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Home / Cricket / Jingoism should have no place

Jingoism should have no place

There is definitely something to be proud of in the way Anil Kumble played his cricket in Sydney, writes Pradeep Magazine.

cricket Updated: Jan 10, 2008 01:43 IST
Pradeep Magazine
Pradeep Magazine
Hindustan Times

For someone who loathes being jingoistic and believes that chest beating reflects a mindset riven with an inferiority complex, the last five days have been a mind-churning experience. Much as one hated the intimidating aggression of our rivals and squirmed at the way Indians love to hide behind the veil of “unfair play” as a cover-up for their inferior skills, there was still great admiration for the way Australians play their cricket.

Waking up the day after the loss, one expectedly finds the newspapers doing their bit to add to what the TV channels have been telling us —about how biased umpiring did us in. Then, one part of you wants to say why blame the umpires alone? Why blame the Australians? Why couldn’t our team last two sessions on the final day. Even after having been literally mowed down by the umpires, we should have been able to save the match.

No matter how many dollops of jingoistic claptrap our media dishes out, the fact remains that in the end we just could not bat for 70 overs to save a Test.

And yet there is something within you that says you are not being fair. You are not being fair to a team that, despite their timid defeat in the first Test, had fought with a tigerish resolve on the first day of the Sydney Test. Had the umpires not intervened, India could have dismissed the best team in the world for around 250 runs. Even after the damning finger had done incalculable harm to India’s chances, they still out-batted the Australians. It was an exceptional performance. Had the umpiring been fair, India would have, even by a conservative estimate, been ahead by at least 150 runs.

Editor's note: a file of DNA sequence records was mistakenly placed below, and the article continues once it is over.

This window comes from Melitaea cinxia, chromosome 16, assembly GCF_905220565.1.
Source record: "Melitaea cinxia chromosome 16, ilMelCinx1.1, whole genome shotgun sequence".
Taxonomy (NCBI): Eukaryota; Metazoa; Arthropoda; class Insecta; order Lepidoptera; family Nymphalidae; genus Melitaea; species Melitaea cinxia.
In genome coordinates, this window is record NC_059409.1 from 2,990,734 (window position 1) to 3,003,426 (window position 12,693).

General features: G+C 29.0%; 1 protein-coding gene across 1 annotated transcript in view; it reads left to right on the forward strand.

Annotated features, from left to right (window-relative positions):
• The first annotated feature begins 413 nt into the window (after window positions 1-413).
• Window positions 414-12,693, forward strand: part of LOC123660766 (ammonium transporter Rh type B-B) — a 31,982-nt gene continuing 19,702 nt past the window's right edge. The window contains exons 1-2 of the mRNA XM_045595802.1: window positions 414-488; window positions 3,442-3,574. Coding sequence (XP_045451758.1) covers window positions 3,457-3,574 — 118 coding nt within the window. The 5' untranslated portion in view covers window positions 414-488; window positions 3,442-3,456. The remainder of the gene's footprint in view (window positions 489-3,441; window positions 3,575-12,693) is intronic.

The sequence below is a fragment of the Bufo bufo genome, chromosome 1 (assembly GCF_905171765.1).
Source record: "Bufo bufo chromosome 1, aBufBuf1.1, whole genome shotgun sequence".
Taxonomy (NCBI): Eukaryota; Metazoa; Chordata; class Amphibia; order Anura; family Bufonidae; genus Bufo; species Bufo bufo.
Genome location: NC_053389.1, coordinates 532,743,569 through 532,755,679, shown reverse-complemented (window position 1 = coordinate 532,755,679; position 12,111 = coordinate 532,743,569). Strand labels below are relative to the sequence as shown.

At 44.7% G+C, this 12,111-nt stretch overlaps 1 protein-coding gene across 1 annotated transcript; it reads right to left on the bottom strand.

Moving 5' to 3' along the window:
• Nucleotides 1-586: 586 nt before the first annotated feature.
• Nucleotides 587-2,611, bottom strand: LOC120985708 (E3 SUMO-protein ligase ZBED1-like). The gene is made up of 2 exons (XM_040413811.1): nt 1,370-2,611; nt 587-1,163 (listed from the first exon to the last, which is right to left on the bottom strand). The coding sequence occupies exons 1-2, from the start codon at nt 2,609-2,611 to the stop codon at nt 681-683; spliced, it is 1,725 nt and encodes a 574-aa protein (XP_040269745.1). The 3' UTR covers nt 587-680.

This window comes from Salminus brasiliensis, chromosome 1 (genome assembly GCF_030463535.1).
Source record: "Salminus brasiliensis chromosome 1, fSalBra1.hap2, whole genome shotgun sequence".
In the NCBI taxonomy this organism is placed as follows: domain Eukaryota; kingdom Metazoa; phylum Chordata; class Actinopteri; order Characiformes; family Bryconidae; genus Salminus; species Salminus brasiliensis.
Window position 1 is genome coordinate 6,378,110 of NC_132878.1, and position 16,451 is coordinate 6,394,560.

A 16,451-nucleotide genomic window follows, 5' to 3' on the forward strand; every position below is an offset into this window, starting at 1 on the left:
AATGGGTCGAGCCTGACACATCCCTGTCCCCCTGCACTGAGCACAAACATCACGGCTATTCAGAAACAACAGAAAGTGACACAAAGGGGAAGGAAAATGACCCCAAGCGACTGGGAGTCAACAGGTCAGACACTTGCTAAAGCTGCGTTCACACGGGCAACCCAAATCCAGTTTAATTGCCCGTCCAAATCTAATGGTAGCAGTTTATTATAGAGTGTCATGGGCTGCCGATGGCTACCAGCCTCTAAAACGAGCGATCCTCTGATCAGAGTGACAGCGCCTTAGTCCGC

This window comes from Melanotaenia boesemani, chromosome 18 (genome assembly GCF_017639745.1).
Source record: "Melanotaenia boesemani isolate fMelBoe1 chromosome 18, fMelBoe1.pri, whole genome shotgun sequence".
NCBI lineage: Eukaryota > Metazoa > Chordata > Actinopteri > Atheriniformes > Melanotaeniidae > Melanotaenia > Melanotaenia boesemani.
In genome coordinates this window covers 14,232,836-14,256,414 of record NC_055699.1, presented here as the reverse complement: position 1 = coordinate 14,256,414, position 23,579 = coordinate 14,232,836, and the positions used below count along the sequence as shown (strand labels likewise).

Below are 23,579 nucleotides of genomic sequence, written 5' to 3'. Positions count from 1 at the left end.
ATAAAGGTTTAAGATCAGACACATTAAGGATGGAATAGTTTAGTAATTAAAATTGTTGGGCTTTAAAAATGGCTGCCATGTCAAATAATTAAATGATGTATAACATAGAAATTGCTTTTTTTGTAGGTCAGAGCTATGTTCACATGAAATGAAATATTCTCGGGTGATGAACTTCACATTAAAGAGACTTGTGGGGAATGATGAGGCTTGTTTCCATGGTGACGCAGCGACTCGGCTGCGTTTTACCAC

We can’t blame the Australians here as the umpires are appointed by the ICC. Fair or unfair, they can’t be accused of conspiring with the umpires to put India on the mat. This is something for which the ICC should take all the blame and introspect seriously why incompetent umpiring and handling of the game should spoil a Test match.

But India, despite all the wrongs done to them on the field, could have still salvaged a draw and been in a much stronger position to take a high moral ground and tell the umpires and the Australians of what they thought of them.

And yet, the images that are now stuck in the mind are those of a smug, arrogant Ricky Ponting appealing for a catch even after he had grounded the ball; of Michael Clarke standing his ground even after being caught in the slips and of the same man’s word being accepted by the umpire that he had taken a fair catch in the slips.

Images of a self-righteous Ponting telling the umpire that Clarke had taken the catch and also that of Adam Gilchrist jumping in glee
behind the stumps after catching Rahul Dravid off his pads.

You would say what is wrong in all this. All players do it, not just the Australians. Yet something snapped within you. This is not cricket and this is not the way a champion side should play their sport.

The captain of the best team in the world should take lessons in grace and dignity from the man whose team he was sickeningly desperate to beat.

There is definitely something to be proud of in the way Anil Kumble played his cricket and if you are an Australian, there is something definitely to be embarrassed at the way Ponting played his cricket.

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